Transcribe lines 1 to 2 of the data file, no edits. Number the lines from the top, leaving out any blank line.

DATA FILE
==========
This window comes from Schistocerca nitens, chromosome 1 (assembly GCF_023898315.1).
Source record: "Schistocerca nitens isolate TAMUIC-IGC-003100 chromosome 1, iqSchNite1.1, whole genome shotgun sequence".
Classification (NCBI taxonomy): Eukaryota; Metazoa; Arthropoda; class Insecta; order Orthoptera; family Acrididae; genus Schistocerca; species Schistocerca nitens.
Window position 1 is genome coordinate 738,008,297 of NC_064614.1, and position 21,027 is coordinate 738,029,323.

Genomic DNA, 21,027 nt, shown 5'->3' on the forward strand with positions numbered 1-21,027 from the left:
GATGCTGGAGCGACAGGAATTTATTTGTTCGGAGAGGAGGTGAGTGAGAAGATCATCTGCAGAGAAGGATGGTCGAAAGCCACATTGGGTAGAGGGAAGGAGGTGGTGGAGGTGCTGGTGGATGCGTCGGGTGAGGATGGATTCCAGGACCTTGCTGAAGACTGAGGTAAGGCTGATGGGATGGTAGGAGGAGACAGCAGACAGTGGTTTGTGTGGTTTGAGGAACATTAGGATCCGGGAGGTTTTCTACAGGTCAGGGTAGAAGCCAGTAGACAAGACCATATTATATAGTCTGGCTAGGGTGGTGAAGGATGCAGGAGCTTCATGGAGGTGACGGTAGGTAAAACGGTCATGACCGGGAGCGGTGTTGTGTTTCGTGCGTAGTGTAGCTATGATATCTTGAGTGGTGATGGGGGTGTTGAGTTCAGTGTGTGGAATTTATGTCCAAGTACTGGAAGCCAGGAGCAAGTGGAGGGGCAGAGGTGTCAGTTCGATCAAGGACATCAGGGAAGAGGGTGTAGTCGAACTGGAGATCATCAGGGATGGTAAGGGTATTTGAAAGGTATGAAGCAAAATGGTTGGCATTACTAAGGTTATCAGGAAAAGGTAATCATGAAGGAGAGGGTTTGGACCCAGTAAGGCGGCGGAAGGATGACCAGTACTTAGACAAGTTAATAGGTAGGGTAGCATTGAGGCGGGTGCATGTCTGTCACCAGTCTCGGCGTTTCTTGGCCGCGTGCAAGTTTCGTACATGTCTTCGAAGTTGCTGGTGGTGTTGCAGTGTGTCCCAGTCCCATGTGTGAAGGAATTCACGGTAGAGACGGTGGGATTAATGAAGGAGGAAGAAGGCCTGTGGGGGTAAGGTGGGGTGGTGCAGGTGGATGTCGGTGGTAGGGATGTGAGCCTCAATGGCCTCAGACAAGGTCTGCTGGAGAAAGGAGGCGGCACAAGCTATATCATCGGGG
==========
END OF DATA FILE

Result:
This window comes from Schistocerca nitens, chromosome 1 (assembly GCF_023898315.1).
Source record: "Schistocerca nitens isolate TAMUIC-IGC-003100 chromosome 1, iqSchNite1.1, whole genome shotgun sequence".